2010 weather in Saskatchewan and Canada – and some thoughts on global climate

Late in 2010 Environment Canada issued its annual Canada’s Top Ten Weather Stories, and Saskatchewan is featured in two of the stories. Garnering 1/5 of the country’s weather stories is not bad for a province with about 1/35th of the country’s population.

The Saskatchewan stories are:

#3. From Dry to Drenched on the Prairies; and

# 6. Saskatchewan’s Summer of Storms.

I live in Saskatchewan, and I can verify that where I live had a cool and wet summer.  In fact I have had discussions with a couple of people this year who used that fact to argue that global warming is a hoax.  So why do I continue to agree with the anthropogenic global warming (AGW) view?  I guess it’s because I recognize the fact that although Saskatchewan is relatively big,  it’s a small fraction of the planet’s surface.  In fact I have no problem believing Environment Canada when they state in the article that, “In 63 years of weather reporting, 2010 was the nation’s warmest ever with milder weather throughout the year. It featured the warmest winter and spring ever, the third warmest summer and the second warmest fall.”

Environment Canada has some really neat graphics if one digs around their website for them.  Like this one showing Winter 2009/2010 (warmest on record):

Winter temperature anomalies - Saskatchewan was the cool spot

And then there’s this graphic of Spring 2010 (warmest on record):

And this graphic of Summer 2010 (3rd warmest on record):

And this graphic showing Autumn 2010 (2nd warmest on record):

All four of those temperature anomaly maps show that although most of Canada, and especially the far north, was much warmer than normal, the southern half of Saskatchewan tended to be slightly below average.  This kind of information helps me to understand the difference between annual temperatures at a provincial vs. national scale.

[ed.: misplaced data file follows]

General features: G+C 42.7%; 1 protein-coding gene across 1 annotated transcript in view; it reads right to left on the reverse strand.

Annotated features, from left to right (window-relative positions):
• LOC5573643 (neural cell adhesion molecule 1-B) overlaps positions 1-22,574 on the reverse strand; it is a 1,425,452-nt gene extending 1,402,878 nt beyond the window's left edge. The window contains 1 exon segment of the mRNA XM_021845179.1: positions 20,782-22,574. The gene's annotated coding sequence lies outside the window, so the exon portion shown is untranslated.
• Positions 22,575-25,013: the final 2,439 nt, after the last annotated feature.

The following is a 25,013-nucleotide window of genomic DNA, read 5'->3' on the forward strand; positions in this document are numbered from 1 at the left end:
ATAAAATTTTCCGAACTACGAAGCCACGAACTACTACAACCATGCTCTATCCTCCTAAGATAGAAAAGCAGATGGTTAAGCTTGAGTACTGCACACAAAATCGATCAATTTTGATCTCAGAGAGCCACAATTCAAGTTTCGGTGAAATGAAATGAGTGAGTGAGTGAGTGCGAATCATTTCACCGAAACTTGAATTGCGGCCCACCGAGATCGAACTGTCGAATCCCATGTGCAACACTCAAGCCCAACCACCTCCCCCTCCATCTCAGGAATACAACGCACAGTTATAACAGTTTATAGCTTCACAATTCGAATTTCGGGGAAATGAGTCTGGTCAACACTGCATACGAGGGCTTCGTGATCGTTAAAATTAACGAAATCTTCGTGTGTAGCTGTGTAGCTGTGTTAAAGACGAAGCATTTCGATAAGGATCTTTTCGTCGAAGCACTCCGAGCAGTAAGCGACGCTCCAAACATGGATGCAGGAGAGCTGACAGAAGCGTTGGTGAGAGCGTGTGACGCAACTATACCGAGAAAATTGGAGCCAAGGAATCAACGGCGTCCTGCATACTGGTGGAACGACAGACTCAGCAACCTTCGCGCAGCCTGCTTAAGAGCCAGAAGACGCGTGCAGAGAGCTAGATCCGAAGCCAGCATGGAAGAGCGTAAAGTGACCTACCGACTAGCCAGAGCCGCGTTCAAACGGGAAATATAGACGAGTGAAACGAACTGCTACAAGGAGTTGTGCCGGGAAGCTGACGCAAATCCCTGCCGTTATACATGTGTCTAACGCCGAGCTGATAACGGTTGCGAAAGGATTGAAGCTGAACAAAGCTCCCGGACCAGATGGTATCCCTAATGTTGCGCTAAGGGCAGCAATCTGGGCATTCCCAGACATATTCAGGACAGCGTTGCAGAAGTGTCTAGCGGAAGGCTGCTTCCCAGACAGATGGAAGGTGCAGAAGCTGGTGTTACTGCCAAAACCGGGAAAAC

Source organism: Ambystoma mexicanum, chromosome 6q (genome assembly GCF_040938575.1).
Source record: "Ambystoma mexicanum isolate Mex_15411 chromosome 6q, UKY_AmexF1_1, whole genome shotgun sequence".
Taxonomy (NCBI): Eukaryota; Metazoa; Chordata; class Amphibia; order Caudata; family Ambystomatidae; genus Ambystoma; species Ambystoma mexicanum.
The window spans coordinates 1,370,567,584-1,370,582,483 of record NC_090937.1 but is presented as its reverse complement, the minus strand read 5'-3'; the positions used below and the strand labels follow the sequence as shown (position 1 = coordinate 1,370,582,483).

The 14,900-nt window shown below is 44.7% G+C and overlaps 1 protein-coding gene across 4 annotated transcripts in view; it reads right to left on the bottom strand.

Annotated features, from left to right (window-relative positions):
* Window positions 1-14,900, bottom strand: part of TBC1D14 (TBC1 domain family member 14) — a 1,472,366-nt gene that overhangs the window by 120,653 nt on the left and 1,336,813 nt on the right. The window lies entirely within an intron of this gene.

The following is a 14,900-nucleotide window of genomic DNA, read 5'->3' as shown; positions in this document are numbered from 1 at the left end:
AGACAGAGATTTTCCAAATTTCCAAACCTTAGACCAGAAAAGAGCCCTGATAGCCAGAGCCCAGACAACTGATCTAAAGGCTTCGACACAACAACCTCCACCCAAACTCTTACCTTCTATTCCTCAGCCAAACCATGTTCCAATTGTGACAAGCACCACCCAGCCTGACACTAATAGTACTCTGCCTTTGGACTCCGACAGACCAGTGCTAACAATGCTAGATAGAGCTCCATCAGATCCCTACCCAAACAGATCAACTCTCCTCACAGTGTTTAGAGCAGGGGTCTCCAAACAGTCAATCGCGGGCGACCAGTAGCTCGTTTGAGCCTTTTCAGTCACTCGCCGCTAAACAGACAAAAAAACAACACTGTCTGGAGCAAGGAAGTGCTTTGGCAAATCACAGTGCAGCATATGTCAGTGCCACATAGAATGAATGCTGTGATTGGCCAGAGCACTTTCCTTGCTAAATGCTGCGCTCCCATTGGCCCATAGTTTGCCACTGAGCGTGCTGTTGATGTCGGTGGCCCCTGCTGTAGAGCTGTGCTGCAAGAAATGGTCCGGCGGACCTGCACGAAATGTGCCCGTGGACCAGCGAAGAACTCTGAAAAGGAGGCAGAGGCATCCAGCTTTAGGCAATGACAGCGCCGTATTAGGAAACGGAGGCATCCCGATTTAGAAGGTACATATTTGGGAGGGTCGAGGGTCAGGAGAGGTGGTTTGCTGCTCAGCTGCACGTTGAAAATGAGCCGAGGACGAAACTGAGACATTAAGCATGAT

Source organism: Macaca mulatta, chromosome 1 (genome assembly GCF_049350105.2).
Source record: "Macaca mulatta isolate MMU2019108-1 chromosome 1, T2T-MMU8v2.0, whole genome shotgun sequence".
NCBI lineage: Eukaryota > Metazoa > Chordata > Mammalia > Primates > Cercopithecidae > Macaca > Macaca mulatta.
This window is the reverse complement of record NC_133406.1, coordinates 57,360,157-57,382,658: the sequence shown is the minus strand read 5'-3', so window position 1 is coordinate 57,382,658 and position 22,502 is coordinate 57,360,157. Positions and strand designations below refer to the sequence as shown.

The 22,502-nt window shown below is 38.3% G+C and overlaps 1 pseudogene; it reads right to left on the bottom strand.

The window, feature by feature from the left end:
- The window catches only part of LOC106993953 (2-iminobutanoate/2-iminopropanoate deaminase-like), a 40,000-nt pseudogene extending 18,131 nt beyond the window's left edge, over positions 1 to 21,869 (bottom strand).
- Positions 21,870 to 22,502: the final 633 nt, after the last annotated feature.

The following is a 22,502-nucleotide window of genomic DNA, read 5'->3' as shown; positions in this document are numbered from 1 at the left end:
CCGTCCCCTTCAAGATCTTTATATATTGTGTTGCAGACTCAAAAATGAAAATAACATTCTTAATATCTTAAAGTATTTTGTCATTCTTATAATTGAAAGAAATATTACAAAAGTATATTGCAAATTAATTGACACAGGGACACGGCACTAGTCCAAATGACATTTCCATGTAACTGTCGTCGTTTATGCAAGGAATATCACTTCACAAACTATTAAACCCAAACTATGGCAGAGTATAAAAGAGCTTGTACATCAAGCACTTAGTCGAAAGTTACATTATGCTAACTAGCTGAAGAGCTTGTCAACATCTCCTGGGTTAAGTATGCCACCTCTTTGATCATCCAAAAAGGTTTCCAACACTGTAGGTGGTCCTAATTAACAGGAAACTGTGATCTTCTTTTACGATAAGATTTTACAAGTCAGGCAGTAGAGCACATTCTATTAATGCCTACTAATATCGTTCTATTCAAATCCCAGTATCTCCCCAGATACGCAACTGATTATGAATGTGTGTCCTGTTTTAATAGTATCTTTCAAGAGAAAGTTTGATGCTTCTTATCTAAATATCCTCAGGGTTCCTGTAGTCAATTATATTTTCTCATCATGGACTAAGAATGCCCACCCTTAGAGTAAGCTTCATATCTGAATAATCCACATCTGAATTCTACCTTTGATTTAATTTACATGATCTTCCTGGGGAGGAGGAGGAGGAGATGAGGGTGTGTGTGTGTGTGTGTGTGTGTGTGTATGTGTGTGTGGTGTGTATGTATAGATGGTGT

And of course Canada comprises a relatively small proportion of the globe, so it isn’t safe to infer that just because Environment Canada informs us that our nation had the warmest year on record means that 2010 was the warmest year on record globally.  It will probably take the climatologists awhile to analyze the global data, but I am interested in seeing the results.  Who knows, perhaps the analysis might provide support to the theory that the globe is cooling – it must be, after all New York City had a big snowfall.

5 Responses to “2010 weather in Saskatchewan and Canada – and some thoughts on global climate”

  1. Clinton says:

    Hey Phil,

    I don’t think AGW is a hoax, although there certainly have been supporters of AGW caught falsifying data like Jim Salinger (altering 100 years of temperature data from New Zealand which originally showed no temperature change to an increase in 1 degree).
    http://www.suite101.com/content/legal-defeat-for-global-warming-in-kiwigate-scandal-a294157

    I think AGW is extremely illogical and based on an ad hoc fallacy. We both agree that the earth has warmed and cooled many times in the past to extremes greater than the 20th century has known, either warmer or colder. That was well before humans could have any impact on climate. To measure temperatures over such a slim portion of the history of the climate (like the past 100 years or so) and then conclude we are causing it to do something that we already know it has done many, many, many times before, and to greater extremes, is the first breach in logic. The very best case for AGW would be that the climate naturally goes through cycles and just maybe humans have nudged it ever so slightly so that the colds aren’t as cold as they may have been and the warms are slightly warmer than they may have gotten. That’s the best case scenario for AGW believers.